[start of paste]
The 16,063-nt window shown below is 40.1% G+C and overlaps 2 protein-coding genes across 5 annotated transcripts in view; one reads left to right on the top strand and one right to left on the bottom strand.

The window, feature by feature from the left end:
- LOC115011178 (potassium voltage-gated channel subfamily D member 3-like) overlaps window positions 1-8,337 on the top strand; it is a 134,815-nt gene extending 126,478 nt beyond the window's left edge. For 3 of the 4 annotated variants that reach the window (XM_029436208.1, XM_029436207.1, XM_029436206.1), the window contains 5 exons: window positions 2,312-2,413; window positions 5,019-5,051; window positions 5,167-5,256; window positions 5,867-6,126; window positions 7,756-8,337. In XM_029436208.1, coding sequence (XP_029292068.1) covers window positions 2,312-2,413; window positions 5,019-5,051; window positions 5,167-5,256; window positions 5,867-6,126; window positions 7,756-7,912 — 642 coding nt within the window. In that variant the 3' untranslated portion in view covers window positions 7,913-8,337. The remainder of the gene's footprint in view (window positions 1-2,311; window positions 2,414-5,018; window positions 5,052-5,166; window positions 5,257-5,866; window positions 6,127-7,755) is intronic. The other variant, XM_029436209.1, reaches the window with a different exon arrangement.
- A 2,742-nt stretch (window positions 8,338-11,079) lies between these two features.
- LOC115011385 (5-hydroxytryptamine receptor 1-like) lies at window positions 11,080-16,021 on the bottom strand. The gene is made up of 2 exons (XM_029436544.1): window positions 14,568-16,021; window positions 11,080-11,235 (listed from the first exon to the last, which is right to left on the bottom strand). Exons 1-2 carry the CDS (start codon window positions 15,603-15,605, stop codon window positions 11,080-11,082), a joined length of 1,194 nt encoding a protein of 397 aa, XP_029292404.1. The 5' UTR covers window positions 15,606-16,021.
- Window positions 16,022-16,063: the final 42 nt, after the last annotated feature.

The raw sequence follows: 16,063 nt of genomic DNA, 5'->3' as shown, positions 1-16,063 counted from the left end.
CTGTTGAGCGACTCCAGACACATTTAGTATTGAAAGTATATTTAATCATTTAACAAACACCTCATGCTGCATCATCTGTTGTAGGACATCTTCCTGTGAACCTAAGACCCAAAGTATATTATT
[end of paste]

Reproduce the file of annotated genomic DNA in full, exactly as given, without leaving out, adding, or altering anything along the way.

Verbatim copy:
The 16,063-nt window shown below is 40.1% G+C and overlaps 2 protein-coding genes across 5 annotated transcripts in view; one reads left to right on the top strand and one right to left on the bottom strand.

The window, feature by feature from the left end:
- LOC115011178 (potassium voltage-gated channel subfamily D member 3-like) overlaps window positions 1-8,337 on the top strand; it is a 134,815-nt gene extending 126,478 nt beyond the window's left edge. For 3 of the 4 annotated variants that reach the window (XM_029436208.1, XM_029436207.1, XM_029436206.1), the window contains 5 exons: window positions 2,312-2,413; window positions 5,019-5,051; window positions 5,167-5,256; window positions 5,867-6,126; window positions 7,756-8,337. In XM_029436208.1, coding sequence (XP_029292068.1) covers window positions 2,312-2,413; window positions 5,019-5,051; window positions 5,167-5,256; window positions 5,867-6,126; window positions 7,756-7,912 — 642 coding nt within the window. In that variant the 3' untranslated portion in view covers window positions 7,913-8,337. The remainder of the gene's footprint in view (window positions 1-2,311; window positions 2,414-5,018; window positions 5,052-5,166; window positions 5,257-5,866; window positions 6,127-7,755) is intronic. The other variant, XM_029436209.1, reaches the window with a different exon arrangement.
- A 2,742-nt stretch (window positions 8,338-11,079) lies between these two features.
- LOC115011385 (5-hydroxytryptamine receptor 1-like) lies at window positions 11,080-16,021 on the bottom strand. The gene is made up of 2 exons (XM_029436544.1): window positions 14,568-16,021; window positions 11,080-11,235 (listed from the first exon to the last, which is right to left on the bottom strand). Exons 1-2 carry the CDS (start codon window positions 15,603-15,605, stop codon window positions 11,080-11,082), a joined length of 1,194 nt encoding a protein of 397 aa, XP_029292404.1. The 5' UTR covers window positions 15,606-16,021.
- Window positions 16,022-16,063: the final 42 nt, after the last annotated feature.

The raw sequence follows: 16,063 nt of genomic DNA, 5'->3' as shown, positions 1-16,063 counted from the left end.
CTGTTGAGCGACTCCAGACACATTTAGTATTGAAAGTATATTTAATCATTTAACAAACACCTCATGCTGCATCATCTGTTGTAGGACATCTTCCTGTGAACCTAAGACCCAAAGTATATTATT